Ben Calica

Ben is the owner of D20 Games.

A planeswalker in every Pack?!? Really? War of the Spark is a Firestarter

War of the Spark

War of the Spark

PLANESWALKERS

Although not a named mechanic, per se, Planeswalkers are clearly the stars of this show. There are an unprecedented number of planeswalkers in War of the Spark, and players will undoubtedly encounter them in more Booster Draft and Sealed Deck games than ever before. In recent history, planeswalkers have only appeared at mythic rare, so even if you’re a seasoned veteran, you might have run into them only sparingly.

The uncommon planeswalkers have only two abilities, and neither of them increases loyalty. Unless you find some other way to increase their loyalty (see “Proliferate,” below), these planeswalkers may have a small amount of time on the battlefield.

In fact, every planeswalker in this set has an ability that doesn’t involve loyalty at all. It could be a static ability. These abilities are always “on,” functioning no matter whose turn it is and no matter if you’ve activated any of that planeswalker’s loyalty abilities. Tibalt shuts down life gain as long as he’s on the battlefield.

Liliana, Dreadhorde General

It could also be a triggered ability. These abilities trigger whenever their condition is met, again no matter whose turn it is and no matter if you’ve activated any of that planeswalker’s loyalty abilities. Liliana is happy to convert your dead into new cards, day or night.

The rules governing planeswalkers haven’t changed in this set. If you can get an opposing planeswalker to 0 loyalty, it will be put into its owner’s graveyard. Damage dealt to planeswalkers causes them to lose loyalty. You can attack them with your creatures. If you do, your opponents can block as normal. Some spells that deal damage may be able to target or otherwise hit planeswalkers. If a spell or ability says “any target,” it can target a creature, player, or planeswalker.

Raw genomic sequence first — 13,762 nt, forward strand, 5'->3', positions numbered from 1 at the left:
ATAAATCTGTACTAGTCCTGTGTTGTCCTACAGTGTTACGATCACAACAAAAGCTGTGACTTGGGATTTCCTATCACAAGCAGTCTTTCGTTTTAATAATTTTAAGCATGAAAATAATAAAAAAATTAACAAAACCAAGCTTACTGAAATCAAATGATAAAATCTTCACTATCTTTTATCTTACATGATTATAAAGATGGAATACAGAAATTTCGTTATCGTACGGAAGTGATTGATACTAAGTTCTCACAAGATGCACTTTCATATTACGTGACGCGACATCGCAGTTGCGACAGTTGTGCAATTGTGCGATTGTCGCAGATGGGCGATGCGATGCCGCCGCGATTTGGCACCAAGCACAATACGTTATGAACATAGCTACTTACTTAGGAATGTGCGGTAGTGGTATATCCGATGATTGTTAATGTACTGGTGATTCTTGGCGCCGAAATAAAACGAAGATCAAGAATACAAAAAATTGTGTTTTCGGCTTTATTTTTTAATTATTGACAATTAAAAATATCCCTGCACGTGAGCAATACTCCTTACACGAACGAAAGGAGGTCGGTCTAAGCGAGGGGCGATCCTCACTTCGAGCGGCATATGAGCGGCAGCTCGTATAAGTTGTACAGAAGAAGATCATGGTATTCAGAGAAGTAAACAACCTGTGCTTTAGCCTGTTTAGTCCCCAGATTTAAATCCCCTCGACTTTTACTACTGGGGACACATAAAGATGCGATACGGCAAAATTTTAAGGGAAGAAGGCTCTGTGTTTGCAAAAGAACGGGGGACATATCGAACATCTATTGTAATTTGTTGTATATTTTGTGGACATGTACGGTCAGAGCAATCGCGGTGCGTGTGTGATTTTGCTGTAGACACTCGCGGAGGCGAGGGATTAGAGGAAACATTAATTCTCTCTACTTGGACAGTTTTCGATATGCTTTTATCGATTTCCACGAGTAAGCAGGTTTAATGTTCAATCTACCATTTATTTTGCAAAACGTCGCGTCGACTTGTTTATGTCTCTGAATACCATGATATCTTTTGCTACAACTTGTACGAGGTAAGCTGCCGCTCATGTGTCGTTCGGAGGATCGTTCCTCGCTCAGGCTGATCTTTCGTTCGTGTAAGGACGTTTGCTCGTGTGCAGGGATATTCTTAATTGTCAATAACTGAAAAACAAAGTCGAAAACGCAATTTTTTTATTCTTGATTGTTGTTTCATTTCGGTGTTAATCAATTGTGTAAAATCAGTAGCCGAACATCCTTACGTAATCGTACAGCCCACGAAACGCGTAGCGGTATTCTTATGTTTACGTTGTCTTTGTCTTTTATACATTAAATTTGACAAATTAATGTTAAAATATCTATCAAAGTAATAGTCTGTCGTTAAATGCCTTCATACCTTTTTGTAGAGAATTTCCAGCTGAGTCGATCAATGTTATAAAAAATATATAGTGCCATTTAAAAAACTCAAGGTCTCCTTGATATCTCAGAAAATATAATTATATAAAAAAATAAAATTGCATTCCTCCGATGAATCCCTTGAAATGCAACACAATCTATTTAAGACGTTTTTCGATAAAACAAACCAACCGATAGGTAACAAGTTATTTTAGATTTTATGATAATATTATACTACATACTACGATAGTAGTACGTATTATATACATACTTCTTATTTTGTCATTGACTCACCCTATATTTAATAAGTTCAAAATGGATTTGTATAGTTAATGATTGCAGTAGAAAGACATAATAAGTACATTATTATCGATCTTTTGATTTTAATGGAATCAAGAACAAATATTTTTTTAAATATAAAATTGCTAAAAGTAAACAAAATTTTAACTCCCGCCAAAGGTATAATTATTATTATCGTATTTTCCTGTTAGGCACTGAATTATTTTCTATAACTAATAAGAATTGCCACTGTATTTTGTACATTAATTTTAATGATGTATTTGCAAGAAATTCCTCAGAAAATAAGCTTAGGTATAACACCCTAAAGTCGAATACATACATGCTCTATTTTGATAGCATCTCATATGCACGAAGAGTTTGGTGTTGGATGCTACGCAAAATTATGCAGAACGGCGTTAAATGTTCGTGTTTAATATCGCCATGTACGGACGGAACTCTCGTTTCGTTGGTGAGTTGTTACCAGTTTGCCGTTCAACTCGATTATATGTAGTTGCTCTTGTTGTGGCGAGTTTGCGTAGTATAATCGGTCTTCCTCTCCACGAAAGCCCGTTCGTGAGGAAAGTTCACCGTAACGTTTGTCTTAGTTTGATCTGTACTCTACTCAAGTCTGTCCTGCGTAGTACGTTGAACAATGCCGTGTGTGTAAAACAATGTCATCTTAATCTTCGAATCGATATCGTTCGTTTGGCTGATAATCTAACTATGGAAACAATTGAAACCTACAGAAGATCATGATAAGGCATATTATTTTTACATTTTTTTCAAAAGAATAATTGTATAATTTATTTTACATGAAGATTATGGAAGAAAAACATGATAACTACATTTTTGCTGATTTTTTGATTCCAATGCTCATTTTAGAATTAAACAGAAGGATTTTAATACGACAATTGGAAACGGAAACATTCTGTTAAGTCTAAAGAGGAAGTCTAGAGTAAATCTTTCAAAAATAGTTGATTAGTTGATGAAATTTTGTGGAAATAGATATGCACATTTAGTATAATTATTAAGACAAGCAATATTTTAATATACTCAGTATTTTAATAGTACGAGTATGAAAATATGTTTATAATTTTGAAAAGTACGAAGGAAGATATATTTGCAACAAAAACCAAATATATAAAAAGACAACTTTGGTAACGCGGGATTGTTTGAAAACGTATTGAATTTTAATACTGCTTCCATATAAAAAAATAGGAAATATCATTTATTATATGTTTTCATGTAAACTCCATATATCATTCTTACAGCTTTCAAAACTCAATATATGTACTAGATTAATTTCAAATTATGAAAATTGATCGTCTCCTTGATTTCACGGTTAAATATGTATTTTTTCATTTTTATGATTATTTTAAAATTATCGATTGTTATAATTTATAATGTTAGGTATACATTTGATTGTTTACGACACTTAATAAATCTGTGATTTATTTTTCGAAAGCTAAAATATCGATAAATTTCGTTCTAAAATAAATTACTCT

AMASS

There’s one new keyword in War of the Spark, and it’s on the side of evil: amass. Remember Bolas’s little operation on Amonkhet? It was all designed to create an army of undead elite the likes of which Ravnica had never seen before. Known as the Dreadhorde, this army is now amassing on the streets of our fair city. Uh-oh.

Relentless Advance

Amass empowers you to creature your own Zombie horde. Here’s how it works. When instructed to amass, ask yourself one simple question: does annihilating this world spark joy? Then, another question: do you control an Army? If you don’t already control an Army creature, you create a 0/0 black Zombie Army creature token. Then put a number of +1/+1 counters on one of your Armies equal to the number after amass. So, on an empty battlefield, Relentless Advance will give you a 3/3.